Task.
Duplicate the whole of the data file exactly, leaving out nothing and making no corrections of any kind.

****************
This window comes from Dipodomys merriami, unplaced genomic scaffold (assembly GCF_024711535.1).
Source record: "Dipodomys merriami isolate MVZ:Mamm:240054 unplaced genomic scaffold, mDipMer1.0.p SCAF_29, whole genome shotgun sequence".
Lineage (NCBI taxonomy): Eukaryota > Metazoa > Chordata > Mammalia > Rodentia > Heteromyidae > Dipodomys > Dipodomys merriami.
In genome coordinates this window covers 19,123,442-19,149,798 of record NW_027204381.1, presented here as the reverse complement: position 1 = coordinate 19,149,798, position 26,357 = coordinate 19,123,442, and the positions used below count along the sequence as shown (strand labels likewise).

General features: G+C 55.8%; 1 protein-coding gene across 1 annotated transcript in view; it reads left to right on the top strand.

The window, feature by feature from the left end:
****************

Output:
This window comes from Dipodomys merriami, unplaced genomic scaffold (assembly GCF_024711535.1).
Source record: "Dipodomys merriami isolate MVZ:Mamm:240054 unplaced genomic scaffold, mDipMer1.0.p SCAF_29, whole genome shotgun sequence".
Lineage (NCBI taxonomy): Eukaryota > Metazoa > Chordata > Mammalia > Rodentia > Heteromyidae > Dipodomys > Dipodomys merriami.
In genome coordinates this window covers 19,123,442-19,149,798 of record NW_027204381.1, presented here as the reverse complement: position 1 = coordinate 19,149,798, position 26,357 = coordinate 19,123,442, and the positions used below count along the sequence as shown (strand labels likewise).

General features: G+C 55.8%; 1 protein-coding gene across 1 annotated transcript in view; it reads left to right on the top strand.

The window, feature by feature from the left end: